I will go one step further. Fairies represent the urban class― consumers of goods, provider of services, perpetually bored and always chasing new fads. Possessed of immense technological prowess and almost wanting for nothing (other than sweets, which the producers (humans) do not have― echoing a similar situation in cities when farms fail to produce enough… produce), they are willing, literally, to bore themselves to death. They also live in cramped quarters, separated by nothing other than a thin wall of wood, yet fail utterly to interact when placed in such living arrangements. To me, this evokes a passage from the Tao Te Jing: “Neighboring countries see each other, roosters and dogs shriek and bark, yet the people, from birth to death, never speak and never meet.” A truly sad state of affairs!
A Loss of Autonomy?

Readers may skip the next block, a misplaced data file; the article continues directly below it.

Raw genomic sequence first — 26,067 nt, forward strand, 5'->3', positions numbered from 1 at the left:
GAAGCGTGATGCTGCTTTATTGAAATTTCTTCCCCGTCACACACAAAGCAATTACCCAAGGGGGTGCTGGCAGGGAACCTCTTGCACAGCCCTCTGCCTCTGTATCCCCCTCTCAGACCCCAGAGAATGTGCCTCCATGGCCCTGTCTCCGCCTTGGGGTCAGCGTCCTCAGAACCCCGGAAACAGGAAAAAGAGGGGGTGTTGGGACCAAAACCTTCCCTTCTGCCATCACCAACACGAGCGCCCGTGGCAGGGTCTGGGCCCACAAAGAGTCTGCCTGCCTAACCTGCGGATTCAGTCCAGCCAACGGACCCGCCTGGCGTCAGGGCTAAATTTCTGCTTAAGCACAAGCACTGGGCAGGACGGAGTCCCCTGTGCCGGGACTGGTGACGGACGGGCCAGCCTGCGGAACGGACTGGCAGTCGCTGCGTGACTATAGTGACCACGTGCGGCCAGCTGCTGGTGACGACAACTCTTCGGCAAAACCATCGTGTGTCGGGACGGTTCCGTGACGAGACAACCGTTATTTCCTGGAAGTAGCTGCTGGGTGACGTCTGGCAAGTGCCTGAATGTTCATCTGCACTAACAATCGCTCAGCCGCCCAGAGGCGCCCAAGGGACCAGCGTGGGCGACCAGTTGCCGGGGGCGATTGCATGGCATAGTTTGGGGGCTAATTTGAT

Perhaps the thread that ties together all of these different strands together is the loss of autonomy. People have declined because they’ve stopped being able to think for themselves and provide for themselves. Farmers have forgotten how to slaughter their chicken, people can no longer hunt, the masses cannot make decisions for themselves, and even fairies, with their superhuman technology, still rely on people for food and entertainment. It is far to early to proclaim any of these themes as the “main theme” of the work (if one even believes that Jintai has a main theme to begin with), but I will definitely be following this series as it continues.